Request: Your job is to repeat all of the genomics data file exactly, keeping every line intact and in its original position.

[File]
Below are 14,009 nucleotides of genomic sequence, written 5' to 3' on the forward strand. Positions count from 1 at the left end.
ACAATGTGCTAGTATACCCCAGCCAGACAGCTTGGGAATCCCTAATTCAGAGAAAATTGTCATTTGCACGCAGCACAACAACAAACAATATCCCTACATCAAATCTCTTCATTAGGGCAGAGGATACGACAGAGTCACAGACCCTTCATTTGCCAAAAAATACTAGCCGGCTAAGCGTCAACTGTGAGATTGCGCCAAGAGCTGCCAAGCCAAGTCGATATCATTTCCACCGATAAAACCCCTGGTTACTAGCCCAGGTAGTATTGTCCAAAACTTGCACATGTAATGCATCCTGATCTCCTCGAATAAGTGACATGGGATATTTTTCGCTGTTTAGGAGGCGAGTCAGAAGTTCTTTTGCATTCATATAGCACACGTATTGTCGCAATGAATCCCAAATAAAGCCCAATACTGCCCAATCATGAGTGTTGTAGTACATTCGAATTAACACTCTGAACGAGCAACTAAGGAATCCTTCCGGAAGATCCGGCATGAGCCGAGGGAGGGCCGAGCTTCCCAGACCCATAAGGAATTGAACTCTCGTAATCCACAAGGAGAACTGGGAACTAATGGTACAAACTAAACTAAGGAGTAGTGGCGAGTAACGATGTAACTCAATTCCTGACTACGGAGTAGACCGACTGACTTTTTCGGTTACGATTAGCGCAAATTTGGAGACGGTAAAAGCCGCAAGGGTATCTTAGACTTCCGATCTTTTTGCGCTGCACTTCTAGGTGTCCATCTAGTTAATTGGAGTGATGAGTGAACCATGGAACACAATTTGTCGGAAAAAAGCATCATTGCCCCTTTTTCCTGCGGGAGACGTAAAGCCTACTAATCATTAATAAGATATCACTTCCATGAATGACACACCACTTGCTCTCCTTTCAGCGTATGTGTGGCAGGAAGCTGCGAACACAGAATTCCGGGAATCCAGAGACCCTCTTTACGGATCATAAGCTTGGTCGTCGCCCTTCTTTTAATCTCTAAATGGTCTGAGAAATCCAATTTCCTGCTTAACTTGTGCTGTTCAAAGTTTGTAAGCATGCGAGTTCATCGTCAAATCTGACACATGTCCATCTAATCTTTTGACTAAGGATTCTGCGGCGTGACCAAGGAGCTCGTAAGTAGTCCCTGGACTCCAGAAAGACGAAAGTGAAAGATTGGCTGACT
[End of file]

Below are 14,009 nucleotides of genomic sequence, written 5' to 3' on the forward strand. Positions count from 1 at the left end.
ACAATGTGCTAGTATACCCCAGCCAGACAGCTTGGGAATCCCTAATTCAGAGAAAATTGTCATTTGCACGCAGCACAACAACAAACAATATCCCTACATCAAATCTCTTCATTAGGGCAGAGGATACGACAGAGTCACAGACCCTTCATTTGCCAAAAAATACTAGCCGGCTAAGCGTCAACTGTGAGATTGCGCCAAGAGCTGCCAAGCCAAGTCGATATCATTTCCACCGATAAAACCCCTGGTTACTAGCCCAGGTAGTATTGTCCAAAACTTGCACATGTAATGCATCCTGATCTCCTCGAATAAGTGACATGGGATATTTTTCGCTGTTTAGGAGGCGAGTCAGAAGTTCTTTTGCATTCATATAGCACACGTATTGTCGCAATGAATCCCAAATAAAGCCCAATACTGCCCAATCATGAGTGTTGTAGTACATTCGAATTAACACTCTGAACGAGCAACTAAGGAATCCTTCCGGAAGATCCGGCATGAGCCGAGGGAGGGCCGAGCTTCCCAGACCCATAAGGAATTGAACTCTCGTAATCCACAAGGAGAACTGGGAACTAATGGTACAAACTAAACTAAGGAGTAGTGGCGAGTAACGATGTAACTCAATTCCTGACTACGGAGTAGACCGACTGACTTTTTCGGTTACGATTAGCGCAAATTTGGAGACGGTAAAAGCCGCAAGGGTATCTTAGACTTCCGATCTTTTTGCGCTGCACTTCTAGGTGTCCATCTAGTTAATTGGAGTGATGAGTGAACCATGGAACACAATTTGTCGGAAAAAAGCATCATTGCCCCTTTTTCCTGCGGGAGACGTAAAGCCTACTAATCATTAATAAGATATCACTTCCATGAATGACACACCACTTGCTCTCCTTTCAGCGTATGTGTGGCAGGAAGCTGCGAACACAGAATTCCGGGAATCCAGAGACCCTCTTTACGGATCATAAGCTTGGTCGTCGCCCTTCTTTTAATCTCTAAATGGTCTGAGAAATCCAATTTCCTGCTTAACTTGTGCTGTTCAAAGTTTGTAAGCATGCGAGTTCATCGTCAAATCTGACACATGTCCATCTAATCTTTTGACTAAGGATTCTGCGGCGTGACCAAGGAGCTCGTAAGTAGTCCCTGGACTCCAGAAAGACGAAAGTGAAAGATTGGCTGACT